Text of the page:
a Departmental TA Handbook and New
TA Orientation Session
Hagan-Ingram, TA, Department of Physics
Last fall for
the first time, incoming graduate TAs in the Physics Department had an
orientation session to prepare them for their leap into teaching physics
to undergraduates. This session and an accompanying handbook were created
and assembled by myself, three other TAs, and the physics department chair
Dan Larson, with much help and feedback from the Teaching Resource Center.
With their creation, we have planted the seed for a program that will
both aid TAs in nurturing their teaching skill and establish an environment
where effective teaching by TAs is seen as a priority in the department.
We began with
a series of informal meetings. Dan supplied us with pizza during these
meetings, providing an extra motivation to convene! We came up with a
list of broad categories we wanted to cover in the handbook: teaching
a discussion section, teaching a lab, office hours, student interaction,
faculty interaction, quiz construction, and problem-solving skills. We
four TAs divided these topics among ourselves according to our interests
and skills, and further developed each category. Each of our sections
was revised with feedback from the others after a subsequent meeting.
In all, we met three times for about two hours each meeting. The culmination
of these meetings was the first draft of the handbook.
improve the handbook, we decided to draw on the larger realm of teaching
experience in the department. Last spring, we invited all TAs to give
their input into the document at a brainstorming session. Attendance was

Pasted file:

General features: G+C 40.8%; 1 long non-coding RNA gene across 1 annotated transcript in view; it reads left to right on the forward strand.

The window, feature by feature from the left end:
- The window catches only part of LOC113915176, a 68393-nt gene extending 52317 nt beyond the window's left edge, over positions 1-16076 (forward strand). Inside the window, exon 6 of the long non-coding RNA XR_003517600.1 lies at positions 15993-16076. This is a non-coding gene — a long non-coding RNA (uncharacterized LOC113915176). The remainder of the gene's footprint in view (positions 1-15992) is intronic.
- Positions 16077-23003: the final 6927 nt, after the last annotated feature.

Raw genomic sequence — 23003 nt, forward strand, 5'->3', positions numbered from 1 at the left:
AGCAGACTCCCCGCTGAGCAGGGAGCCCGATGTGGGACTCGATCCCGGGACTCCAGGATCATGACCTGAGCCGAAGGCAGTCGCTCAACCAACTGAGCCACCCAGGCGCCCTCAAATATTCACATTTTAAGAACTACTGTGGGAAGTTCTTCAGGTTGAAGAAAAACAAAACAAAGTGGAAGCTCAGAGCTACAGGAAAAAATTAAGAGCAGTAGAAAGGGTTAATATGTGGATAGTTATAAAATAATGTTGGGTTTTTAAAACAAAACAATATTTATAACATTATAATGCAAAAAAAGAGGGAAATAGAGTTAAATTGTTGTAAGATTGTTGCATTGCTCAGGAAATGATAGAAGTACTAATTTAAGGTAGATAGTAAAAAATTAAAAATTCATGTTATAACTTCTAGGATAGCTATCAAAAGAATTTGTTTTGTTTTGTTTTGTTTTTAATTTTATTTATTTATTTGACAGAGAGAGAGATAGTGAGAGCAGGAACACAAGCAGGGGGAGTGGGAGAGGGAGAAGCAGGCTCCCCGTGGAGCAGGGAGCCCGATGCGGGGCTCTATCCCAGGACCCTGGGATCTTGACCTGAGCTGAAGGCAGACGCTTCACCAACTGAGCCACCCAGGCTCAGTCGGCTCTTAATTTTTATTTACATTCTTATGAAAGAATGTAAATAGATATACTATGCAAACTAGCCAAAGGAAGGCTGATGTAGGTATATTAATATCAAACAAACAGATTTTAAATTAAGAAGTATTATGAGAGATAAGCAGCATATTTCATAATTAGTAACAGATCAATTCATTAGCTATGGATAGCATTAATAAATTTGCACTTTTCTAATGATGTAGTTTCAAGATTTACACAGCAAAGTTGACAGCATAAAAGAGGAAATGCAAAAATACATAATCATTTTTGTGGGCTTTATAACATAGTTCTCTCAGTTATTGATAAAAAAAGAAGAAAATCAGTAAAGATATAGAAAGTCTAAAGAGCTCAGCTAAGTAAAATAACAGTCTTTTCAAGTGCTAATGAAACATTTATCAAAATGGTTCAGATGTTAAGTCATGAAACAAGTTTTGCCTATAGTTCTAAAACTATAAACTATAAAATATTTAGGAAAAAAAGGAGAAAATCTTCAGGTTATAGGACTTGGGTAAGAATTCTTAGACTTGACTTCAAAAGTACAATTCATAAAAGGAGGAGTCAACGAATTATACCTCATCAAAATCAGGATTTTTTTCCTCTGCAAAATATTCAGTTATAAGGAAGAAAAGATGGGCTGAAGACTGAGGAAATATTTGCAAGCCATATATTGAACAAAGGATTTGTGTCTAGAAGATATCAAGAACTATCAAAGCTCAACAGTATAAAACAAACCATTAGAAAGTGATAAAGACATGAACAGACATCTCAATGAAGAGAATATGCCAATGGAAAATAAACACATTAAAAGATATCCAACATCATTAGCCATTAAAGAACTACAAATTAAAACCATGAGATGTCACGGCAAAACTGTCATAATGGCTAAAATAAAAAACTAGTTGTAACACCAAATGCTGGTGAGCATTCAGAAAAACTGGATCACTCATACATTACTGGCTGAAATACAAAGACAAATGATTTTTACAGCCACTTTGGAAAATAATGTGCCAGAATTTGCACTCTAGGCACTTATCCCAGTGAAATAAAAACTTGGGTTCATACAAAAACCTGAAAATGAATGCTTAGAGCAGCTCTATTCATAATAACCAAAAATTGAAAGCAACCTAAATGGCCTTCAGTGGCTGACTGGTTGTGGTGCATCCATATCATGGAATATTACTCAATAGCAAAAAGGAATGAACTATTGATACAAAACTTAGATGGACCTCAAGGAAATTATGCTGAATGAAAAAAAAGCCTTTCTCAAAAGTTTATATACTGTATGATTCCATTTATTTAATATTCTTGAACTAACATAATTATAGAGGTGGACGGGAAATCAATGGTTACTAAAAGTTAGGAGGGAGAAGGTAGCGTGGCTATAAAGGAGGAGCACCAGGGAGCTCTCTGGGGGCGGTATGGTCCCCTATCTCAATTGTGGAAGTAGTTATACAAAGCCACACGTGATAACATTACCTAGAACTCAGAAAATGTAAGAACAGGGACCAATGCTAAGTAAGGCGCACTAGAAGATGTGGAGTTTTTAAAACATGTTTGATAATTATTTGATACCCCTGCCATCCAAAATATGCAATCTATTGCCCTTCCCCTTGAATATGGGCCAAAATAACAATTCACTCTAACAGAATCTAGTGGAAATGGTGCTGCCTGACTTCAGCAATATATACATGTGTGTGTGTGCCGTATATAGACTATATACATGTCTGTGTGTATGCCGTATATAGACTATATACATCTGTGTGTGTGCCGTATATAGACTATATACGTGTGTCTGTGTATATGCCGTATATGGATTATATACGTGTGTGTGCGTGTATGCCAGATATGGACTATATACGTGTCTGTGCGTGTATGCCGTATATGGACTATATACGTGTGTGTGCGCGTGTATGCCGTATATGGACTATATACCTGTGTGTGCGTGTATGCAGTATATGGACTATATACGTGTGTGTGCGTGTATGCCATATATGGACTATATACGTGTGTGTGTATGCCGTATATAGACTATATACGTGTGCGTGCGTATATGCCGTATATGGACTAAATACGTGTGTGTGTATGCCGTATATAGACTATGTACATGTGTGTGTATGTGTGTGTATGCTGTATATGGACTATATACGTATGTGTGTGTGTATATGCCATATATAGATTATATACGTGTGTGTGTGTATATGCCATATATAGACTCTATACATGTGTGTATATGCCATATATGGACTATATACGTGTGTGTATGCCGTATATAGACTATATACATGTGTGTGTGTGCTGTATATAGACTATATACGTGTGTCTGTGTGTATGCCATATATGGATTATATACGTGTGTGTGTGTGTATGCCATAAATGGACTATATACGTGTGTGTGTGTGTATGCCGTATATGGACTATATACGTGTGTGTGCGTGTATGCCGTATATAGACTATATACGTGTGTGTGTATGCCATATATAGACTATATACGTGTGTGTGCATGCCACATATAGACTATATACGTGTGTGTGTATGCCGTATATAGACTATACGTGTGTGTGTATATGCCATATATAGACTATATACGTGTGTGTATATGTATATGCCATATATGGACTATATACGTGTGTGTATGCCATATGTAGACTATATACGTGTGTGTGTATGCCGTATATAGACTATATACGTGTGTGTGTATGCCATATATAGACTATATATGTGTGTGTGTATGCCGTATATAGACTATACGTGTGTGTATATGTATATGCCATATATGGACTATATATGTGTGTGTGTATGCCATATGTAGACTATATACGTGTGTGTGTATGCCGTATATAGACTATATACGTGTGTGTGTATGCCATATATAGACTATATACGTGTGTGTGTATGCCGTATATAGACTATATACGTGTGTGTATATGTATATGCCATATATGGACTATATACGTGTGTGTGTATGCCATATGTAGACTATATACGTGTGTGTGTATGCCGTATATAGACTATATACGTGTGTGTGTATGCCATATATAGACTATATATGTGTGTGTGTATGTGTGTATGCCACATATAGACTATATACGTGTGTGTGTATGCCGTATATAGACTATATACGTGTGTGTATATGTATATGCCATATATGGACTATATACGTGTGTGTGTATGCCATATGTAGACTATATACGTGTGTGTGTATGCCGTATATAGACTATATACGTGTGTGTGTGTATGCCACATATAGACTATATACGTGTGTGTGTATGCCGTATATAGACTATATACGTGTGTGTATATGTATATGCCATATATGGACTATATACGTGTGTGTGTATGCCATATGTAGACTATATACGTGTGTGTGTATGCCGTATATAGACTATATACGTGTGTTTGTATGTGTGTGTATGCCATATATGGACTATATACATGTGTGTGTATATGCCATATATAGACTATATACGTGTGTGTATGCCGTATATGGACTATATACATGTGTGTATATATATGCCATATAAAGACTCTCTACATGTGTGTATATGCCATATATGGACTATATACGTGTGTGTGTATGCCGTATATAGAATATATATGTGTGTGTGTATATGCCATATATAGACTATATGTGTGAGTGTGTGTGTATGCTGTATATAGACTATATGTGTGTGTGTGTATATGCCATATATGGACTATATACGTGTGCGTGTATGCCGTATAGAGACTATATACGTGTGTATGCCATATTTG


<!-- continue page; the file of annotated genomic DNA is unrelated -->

quite good; again, pizza provided an extra lure. (If you supply free food,
graduate students will come!) After the group added their constructive
comments and additional insights to the existing handbook, we further
revised it to reflect their many great suggestions. It was enlightening
to see the enthusiasm and interest in teaching of all my colleagues who
came to the brainstorming session.
served as a program guide for the teaching orientation session last fall.
We made an informal two-hour presentation during the departmental orientation
session, highlighting the main points in the handbook and sharing our
teaching experiences. With funds from a Teaching Resource Center TA Development
Grant, we printed the handbook in booklet form (entitled The Physics
TA's Guide to the Galaxy) and distributed it at the session to serve
as a teaching reference (it's available for consultation at the TRC).
session and handbook were, in my opinion, quite successful and will now
be a part of every incoming graduate student's departmental orientation.
I found them to be productive in two ways. First, they allowed us to give
new TAs tips and advice unique to teaching physics. In this way, they
serve as a nice supplement to the Teaching Resource Center's fall and
spring teaching workshops. In addition, they demonstrated to new TAs that
the department has established teaching as a priority. It will therefore
help to establish a team of TAs more interested and focussed on providing
the best undergraduate teaching possible.
If you think
your department can benefit from these things and you don't already have
a departmental TA orientation, think about implementing one! Anything,
from a half-hour presentation by someone who cares about teaching to an
all-day, more in-depth workshop geared towards the specifics of your field,
will help to improve the quality of teaching in your department. All it
takes is a few people interested in teaching, and about a dozen pizzas!